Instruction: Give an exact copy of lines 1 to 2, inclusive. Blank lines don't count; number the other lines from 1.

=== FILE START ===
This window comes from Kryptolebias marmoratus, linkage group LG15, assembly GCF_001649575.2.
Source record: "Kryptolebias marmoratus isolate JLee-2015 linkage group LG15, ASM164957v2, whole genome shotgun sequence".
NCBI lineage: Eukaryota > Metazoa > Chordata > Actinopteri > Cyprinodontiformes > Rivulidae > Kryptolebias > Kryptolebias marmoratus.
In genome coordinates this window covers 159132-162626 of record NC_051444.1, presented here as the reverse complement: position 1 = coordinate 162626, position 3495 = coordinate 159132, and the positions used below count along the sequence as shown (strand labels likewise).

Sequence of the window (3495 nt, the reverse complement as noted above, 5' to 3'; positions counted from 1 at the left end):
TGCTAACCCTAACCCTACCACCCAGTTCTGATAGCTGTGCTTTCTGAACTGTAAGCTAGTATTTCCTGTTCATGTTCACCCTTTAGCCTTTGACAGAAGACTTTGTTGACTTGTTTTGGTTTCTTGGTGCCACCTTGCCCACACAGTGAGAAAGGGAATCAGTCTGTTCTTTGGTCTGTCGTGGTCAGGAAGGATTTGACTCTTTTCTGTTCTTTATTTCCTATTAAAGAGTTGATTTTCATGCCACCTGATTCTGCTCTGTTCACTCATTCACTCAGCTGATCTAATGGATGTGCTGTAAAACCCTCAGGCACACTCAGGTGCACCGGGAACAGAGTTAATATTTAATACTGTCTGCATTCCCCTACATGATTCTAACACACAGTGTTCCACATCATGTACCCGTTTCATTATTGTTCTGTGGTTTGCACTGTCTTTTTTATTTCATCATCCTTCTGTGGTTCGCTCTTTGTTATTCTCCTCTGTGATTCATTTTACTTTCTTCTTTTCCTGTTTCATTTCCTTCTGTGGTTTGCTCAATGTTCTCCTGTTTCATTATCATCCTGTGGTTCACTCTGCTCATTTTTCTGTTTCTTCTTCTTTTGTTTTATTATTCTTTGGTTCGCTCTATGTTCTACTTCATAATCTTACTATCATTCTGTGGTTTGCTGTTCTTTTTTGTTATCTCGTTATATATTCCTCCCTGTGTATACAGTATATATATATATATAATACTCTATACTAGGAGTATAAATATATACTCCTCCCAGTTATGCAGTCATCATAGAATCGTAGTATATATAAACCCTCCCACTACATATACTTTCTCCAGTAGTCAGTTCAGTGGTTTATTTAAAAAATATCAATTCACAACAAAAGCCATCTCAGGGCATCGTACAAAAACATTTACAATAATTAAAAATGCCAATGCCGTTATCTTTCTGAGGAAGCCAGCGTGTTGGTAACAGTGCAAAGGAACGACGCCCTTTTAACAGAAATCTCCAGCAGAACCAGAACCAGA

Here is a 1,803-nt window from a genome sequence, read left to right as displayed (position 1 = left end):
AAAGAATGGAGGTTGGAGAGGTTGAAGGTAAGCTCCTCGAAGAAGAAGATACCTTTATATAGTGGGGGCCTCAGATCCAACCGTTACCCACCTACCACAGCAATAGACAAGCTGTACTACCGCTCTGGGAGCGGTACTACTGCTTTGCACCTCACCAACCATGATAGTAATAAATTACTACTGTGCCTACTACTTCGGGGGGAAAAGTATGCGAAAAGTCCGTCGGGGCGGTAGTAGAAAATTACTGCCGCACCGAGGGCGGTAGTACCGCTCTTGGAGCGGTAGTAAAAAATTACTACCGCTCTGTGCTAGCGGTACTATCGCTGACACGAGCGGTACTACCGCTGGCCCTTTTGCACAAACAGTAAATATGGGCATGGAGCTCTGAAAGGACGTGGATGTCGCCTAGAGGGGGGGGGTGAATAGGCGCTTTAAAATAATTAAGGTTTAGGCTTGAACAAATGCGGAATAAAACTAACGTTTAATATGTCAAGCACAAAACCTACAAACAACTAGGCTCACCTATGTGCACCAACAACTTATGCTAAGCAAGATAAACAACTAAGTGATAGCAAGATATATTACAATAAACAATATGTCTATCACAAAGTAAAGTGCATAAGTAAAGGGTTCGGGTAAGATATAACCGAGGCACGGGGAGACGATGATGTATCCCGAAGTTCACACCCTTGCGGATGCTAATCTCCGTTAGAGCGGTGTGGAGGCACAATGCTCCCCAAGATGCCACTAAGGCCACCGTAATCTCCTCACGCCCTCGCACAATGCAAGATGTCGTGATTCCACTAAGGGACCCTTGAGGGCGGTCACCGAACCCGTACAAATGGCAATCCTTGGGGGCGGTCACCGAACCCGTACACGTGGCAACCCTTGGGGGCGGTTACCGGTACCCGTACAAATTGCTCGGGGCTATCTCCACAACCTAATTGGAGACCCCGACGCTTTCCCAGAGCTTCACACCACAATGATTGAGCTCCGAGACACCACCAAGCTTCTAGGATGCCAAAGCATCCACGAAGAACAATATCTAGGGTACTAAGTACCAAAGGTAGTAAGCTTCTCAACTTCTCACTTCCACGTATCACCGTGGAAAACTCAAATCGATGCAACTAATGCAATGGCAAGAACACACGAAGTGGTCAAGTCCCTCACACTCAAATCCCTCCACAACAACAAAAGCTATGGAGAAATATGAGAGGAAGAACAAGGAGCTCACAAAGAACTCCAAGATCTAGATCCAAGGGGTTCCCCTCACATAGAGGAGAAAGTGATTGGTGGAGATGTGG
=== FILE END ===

This window comes from Kryptolebias marmoratus, linkage group LG15, assembly GCF_001649575.2.
Source record: "Kryptolebias marmoratus isolate JLee-2015 linkage group LG15, ASM164957v2, whole genome shotgun sequence".